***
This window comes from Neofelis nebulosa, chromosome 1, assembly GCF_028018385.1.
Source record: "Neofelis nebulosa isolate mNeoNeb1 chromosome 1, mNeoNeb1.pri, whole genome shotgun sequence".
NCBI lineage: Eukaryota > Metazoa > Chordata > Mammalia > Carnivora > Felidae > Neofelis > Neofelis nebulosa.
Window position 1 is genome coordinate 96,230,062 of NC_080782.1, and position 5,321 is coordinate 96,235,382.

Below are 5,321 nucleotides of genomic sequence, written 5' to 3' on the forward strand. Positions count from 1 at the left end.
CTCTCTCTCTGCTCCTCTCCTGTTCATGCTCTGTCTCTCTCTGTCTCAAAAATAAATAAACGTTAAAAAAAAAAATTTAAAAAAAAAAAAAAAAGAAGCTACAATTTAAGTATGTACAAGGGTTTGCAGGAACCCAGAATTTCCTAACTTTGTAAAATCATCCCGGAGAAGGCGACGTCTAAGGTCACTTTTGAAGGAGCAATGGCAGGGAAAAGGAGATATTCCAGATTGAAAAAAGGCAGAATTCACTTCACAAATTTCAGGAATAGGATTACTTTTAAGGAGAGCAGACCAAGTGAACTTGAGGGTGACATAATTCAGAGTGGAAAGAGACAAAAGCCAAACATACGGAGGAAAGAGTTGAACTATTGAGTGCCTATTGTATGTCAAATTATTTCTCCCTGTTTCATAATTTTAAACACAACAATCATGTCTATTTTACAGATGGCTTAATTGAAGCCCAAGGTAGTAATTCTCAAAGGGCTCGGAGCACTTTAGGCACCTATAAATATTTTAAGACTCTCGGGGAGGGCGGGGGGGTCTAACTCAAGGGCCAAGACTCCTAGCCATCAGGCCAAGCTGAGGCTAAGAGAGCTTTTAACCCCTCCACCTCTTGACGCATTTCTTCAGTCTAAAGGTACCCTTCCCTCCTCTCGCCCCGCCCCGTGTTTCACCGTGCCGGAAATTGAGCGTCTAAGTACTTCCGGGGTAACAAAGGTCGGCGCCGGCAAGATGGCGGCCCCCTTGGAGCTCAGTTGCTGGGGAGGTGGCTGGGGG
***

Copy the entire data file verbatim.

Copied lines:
This window comes from Neofelis nebulosa, chromosome 1, assembly GCF_028018385.1.
Source record: "Neofelis nebulosa isolate mNeoNeb1 chromosome 1, mNeoNeb1.pri, whole genome shotgun sequence".
NCBI lineage: Eukaryota > Metazoa > Chordata > Mammalia > Carnivora > Felidae > Neofelis > Neofelis nebulosa.
Window position 1 is genome coordinate 96,230,062 of NC_080782.1, and position 5,321 is coordinate 96,235,382.

Below are 5,321 nucleotides of genomic sequence, written 5' to 3' on the forward strand. Positions count from 1 at the left end.
CTCTCTCTCTGCTCCTCTCCTGTTCATGCTCTGTCTCTCTCTGTCTCAAAAATAAATAAACGTTAAAAAAAAAAATTTAAAAAAAAAAAAAAAAGAAGCTACAATTTAAGTATGTACAAGGGTTTGCAGGAACCCAGAATTTCCTAACTTTGTAAAATCATCCCGGAGAAGGCGACGTCTAAGGTCACTTTTGAAGGAGCAATGGCAGGGAAAAGGAGATATTCCAGATTGAAAAAAGGCAGAATTCACTTCACAAATTTCAGGAATAGGATTACTTTTAAGGAGAGCAGACCAAGTGAACTTGAGGGTGACATAATTCAGAGTGGAAAGAGACAAAAGCCAAACATACGGAGGAAAGAGTTGAACTATTGAGTGCCTATTGTATGTCAAATTATTTCTCCCTGTTTCATAATTTTAAACACAACAATCATGTCTATTTTACAGATGGCTTAATTGAAGCCCAAGGTAGTAATTCTCAAAGGGCTCGGAGCACTTTAGGCACCTATAAATATTTTAAGACTCTCGGGGAGGGCGGGGGGGTCTAACTCAAGGGCCAAGACTCCTAGCCATCAGGCCAAGCTGAGGCTAAGAGAGCTTTTAACCCCTCCACCTCTTGACGCATTTCTTCAGTCTAAAGGTACCCTTCCCTCCTCTCGCCCCGCCCCGTGTTTCACCGTGCCGGAAATTGAGCGTCTAAGTACTTCCGGGGTAACAAAGGTCGGCGCCGGCAAGATGGCGGCCCCCTTGGAGCTCAGTTGCTGGGGAGGTGGCTGGGGG